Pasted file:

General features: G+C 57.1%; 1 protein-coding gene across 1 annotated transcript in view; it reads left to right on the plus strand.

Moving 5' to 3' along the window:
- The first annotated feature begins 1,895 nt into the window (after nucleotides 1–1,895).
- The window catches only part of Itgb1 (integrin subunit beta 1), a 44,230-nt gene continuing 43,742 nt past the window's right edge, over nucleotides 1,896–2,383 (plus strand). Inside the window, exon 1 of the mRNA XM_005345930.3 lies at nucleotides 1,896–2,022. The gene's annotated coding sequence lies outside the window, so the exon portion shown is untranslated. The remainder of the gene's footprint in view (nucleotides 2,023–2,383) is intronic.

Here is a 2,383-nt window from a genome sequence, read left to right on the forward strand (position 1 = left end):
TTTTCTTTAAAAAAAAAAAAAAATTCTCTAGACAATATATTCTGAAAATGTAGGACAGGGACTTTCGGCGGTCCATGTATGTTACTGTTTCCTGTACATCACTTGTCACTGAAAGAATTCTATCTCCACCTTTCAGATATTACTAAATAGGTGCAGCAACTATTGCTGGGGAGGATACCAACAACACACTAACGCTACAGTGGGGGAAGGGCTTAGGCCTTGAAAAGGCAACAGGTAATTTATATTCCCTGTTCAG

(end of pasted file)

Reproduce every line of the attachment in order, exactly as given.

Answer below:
General features: G+C 57.1%; 1 protein-coding gene across 1 annotated transcript in view; it reads left to right on the plus strand.

Moving 5' to 3' along the window:
- The first annotated feature begins 1,895 nt into the window (after nucleotides 1–1,895).
- The window catches only part of Itgb1 (integrin subunit beta 1), a 44,230-nt gene continuing 43,742 nt past the window's right edge, over nucleotides 1,896–2,383 (plus strand). Inside the window, exon 1 of the mRNA XM_005345930.3 lies at nucleotides 1,896–2,022. The gene's annotated coding sequence lies outside the window, so the exon portion shown is untranslated. The remainder of the gene's footprint in view (nucleotides 2,023–2,383) is intronic.

Here is a 2,383-nt window from a genome sequence, read left to right on the forward strand (position 1 = left end):
TTTTCTTTAAAAAAAAAAAAAAATTCTCTAGACAATATATTCTGAAAATGTAGGACAGGGACTTTCGGCGGTCCATGTATGTTACTGTTTCCTGTACATCACTTGTCACTGAAAGAATTCTATCTCCACCTTTCAGATATTACTAAATAGGTGCAGCAACTATTGCTGGGGAGGATACCAACAACACACTAACGCTACAGTGGGGGAAGGGCTTAGGCCTTGAAAAGGCAACAGGTAATTTATATTCCCTGTTCAG